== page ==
The Rise of the Everyman Celebrity

In times past, if you wanted to endorse your own product with words that consumers could trust, you signed a contract with a major athlete, a Hollywood star, or a famous musician, and paid them to say a few choice words about your product. Alternately, you put their name on the product, and watched sales skyrocket. This trend has slowed in recent years, and in 2019, if these are the people that you’re relying on to establish trust in your brand, you’ll quickly find it backfiring.

Before the Internet, if you wanted to be regarded as a celebrity, you had to star in a movie, produce a hit album, publish a book, or break a sports record. Today, many are staking their claim to fame, not on a movie screen, but in front of a webcam. As Youtube, Twitch, Vine, and similar platforms have grown in popularity, dozens of user upload their content daily, in the hopes of generating a fanbase big enough to allow them to do it for a living.

While it’s a long shot, the few who have succeeded enjoy celebrity status, the likes of which is usually reserved for movie stars and pop idols. More importantly – people are listening to these self-made celebrities.

In the public conscious, there is a growing trend towards not only impatience, but downright contempt, for the movie stars and musical artists consumers used to adore. They see them as out of touch – championing modern issues like gun control and the #MeToo movement, while living in gated communities protected by armed guards, and having made their careers with the support of Harvey Weinstein, and similar Hollywood moguls. As a result, if you’re paying hundreds of thousands for a celebrity endorsement, what used to be a safe bet has turned into a risky investment.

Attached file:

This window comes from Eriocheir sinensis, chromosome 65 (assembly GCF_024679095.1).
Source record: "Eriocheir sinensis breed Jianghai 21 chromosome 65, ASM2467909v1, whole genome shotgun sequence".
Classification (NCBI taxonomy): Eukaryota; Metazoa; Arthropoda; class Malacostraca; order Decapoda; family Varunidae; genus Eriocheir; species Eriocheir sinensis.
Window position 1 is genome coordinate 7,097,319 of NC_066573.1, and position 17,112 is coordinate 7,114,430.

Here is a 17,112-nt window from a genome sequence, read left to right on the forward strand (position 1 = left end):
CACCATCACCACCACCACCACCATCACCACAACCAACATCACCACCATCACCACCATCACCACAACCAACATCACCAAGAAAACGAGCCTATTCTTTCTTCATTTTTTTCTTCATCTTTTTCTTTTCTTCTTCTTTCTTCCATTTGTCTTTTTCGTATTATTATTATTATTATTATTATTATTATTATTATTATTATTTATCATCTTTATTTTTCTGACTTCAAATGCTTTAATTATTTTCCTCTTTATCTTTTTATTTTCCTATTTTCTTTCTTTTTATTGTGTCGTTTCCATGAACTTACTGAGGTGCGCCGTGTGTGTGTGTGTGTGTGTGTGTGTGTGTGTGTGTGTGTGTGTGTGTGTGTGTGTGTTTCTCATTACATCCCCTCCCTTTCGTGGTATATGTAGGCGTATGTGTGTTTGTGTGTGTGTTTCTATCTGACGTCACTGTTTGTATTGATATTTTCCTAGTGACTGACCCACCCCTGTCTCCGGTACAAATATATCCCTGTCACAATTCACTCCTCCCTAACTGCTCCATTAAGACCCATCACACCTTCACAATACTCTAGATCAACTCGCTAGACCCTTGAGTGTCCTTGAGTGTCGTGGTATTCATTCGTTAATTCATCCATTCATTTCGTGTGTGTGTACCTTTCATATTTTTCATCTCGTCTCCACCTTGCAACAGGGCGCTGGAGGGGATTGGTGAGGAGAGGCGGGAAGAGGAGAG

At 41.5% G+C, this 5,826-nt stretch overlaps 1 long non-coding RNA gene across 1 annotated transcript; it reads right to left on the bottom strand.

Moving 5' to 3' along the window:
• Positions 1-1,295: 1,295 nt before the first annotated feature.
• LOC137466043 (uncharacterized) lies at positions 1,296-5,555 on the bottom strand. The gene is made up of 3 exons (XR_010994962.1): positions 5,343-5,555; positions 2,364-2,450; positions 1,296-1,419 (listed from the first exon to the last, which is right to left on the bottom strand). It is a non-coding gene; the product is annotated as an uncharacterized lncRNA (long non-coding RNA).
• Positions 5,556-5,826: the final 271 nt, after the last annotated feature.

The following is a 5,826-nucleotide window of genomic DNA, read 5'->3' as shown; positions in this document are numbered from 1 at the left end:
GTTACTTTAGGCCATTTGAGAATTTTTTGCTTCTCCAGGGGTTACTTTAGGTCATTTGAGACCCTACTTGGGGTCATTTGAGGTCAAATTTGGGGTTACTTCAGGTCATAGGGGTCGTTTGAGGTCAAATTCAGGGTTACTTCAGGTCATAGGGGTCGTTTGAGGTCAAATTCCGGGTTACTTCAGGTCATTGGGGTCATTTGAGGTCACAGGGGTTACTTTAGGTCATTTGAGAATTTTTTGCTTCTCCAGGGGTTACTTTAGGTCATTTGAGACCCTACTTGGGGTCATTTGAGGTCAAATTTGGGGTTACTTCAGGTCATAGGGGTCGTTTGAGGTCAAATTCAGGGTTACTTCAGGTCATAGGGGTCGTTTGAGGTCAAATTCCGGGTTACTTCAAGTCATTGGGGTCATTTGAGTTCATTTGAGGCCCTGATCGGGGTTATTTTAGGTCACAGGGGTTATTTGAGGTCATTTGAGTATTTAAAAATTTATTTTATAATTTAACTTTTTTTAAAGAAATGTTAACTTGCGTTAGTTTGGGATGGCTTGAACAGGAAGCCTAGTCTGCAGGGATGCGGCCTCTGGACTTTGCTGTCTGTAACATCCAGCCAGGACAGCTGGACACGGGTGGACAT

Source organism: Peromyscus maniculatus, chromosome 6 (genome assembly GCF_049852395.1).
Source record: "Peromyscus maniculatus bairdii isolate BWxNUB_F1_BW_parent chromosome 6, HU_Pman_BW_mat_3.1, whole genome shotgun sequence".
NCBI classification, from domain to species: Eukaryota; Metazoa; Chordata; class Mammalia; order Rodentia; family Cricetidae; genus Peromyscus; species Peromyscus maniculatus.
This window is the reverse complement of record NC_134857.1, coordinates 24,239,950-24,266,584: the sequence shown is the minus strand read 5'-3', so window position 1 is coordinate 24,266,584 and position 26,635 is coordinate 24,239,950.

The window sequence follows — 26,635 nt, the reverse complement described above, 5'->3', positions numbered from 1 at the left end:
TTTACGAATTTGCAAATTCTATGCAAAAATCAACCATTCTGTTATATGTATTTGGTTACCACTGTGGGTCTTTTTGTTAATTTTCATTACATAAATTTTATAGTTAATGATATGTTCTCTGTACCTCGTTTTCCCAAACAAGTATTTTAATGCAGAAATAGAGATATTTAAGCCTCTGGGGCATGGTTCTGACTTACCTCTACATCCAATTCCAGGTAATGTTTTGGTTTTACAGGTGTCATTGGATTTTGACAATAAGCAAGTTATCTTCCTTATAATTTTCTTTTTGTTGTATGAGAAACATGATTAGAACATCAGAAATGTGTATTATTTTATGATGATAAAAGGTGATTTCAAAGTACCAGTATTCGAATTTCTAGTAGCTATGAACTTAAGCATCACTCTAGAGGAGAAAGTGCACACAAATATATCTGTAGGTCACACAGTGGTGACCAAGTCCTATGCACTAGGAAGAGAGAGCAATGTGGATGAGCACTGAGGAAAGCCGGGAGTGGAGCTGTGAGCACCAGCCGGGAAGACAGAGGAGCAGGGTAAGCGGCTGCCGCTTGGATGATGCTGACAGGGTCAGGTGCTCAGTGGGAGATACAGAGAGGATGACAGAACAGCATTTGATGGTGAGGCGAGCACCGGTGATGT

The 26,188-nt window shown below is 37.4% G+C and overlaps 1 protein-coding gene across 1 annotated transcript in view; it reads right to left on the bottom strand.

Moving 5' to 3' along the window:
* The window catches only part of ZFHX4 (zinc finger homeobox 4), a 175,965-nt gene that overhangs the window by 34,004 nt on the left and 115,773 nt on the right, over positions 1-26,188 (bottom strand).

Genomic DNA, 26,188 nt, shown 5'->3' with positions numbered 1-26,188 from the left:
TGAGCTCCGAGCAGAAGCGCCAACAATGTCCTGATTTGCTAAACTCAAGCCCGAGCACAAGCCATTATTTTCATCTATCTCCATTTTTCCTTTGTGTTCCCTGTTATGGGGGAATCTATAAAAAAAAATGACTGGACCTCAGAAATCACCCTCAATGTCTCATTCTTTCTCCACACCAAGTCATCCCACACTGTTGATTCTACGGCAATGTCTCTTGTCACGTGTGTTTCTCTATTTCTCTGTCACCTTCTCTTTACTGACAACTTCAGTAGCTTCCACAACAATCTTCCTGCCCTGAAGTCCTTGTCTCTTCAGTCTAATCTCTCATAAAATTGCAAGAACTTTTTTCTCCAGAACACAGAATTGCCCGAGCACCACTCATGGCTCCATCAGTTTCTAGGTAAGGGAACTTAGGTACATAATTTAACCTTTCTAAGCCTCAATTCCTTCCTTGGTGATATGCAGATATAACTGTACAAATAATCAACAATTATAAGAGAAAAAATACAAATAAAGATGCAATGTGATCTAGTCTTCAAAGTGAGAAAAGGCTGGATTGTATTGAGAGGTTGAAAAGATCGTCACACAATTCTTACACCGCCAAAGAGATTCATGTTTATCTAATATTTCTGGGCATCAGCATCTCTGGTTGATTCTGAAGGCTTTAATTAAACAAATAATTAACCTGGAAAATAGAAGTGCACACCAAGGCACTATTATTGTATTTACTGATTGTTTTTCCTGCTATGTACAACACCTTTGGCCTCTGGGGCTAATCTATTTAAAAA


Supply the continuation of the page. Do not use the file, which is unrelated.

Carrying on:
Not so with the “Everyman Celebrities” that we see on YouTube, Twitter, Twitch, and Vine.

These homegrown stars produce much of their own content, and often come from normal
backgrounds, endearing them to the public at large. If businesses want to continue to enjoy the sort of trust that a few words spoken by a celebrity can instill, they’d be smart to eschew the big screen, and turn instead to a computer monitor.